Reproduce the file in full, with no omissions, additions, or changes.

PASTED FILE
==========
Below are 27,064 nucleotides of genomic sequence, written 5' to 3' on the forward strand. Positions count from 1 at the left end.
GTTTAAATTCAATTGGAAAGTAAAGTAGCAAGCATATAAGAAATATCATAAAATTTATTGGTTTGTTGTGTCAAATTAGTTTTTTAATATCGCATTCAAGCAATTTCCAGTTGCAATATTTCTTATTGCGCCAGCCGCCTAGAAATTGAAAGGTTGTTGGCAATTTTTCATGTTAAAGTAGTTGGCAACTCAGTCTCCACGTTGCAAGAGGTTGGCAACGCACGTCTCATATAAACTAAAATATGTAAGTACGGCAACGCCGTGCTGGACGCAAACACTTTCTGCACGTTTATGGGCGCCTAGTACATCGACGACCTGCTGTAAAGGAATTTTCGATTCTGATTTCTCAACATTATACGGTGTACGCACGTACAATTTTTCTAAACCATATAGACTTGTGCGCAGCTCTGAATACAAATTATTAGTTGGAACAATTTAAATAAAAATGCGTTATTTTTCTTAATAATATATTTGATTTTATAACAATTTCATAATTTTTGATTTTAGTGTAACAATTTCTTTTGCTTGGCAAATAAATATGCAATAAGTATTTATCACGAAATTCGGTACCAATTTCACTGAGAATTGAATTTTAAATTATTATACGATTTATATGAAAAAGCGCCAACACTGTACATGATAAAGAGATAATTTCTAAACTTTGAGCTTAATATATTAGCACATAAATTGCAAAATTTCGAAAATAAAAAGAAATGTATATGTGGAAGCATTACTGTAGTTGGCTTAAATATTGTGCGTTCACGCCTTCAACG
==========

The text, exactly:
Below are 27,064 nucleotides of genomic sequence, written 5' to 3' on the forward strand. Positions count from 1 at the left end.
GTTTAAATTCAATTGGAAAGTAAAGTAGCAAGCATATAAGAAATATCATAAAATTTATTGGTTTGTTGTGTCAAATTAGTTTTTTAATATCGCATTCAAGCAATTTCCAGTTGCAATATTTCTTATTGCGCCAGCCGCCTAGAAATTGAAAGGTTGTTGGCAATTTTTCATGTTAAAGTAGTTGGCAACTCAGTCTCCACGTTGCAAGAGGTTGGCAACGCACGTCTCATATAAACTAAAATATGTAAGTACGGCAACGCCGTGCTGGACGCAAACACTTTCTGCACGTTTATGGGCGCCTAGTACATCGACGACCTGCTGTAAAGGAATTTTCGATTCTGATTTCTCAACATTATACGGTGTACGCACGTACAATTTTTCTAAACCATATAGACTTGTGCGCAGCTCTGAATACAAATTATTAGTTGGAACAATTTAAATAAAAATGCGTTATTTTTCTTAATAATATATTTGATTTTATAACAATTTCATAATTTTTGATTTTAGTGTAACAATTTCTTTTGCTTGGCAAATAAATATGCAATAAGTATTTATCACGAAATTCGGTACCAATTTCACTGAGAATTGAATTTTAAATTATTATACGATTTATATGAAAAAGCGCCAACACTGTACATGATAAAGAGATAATTTCTAAACTTTGAGCTTAATATATTAGCACATAAATTGCAAAATTTCGAAAATAAAAAGAAATGTATATGTGGAAGCATTACTGTAGTTGGCTTAAATATTGTGCGTTCACGCCTTCAACG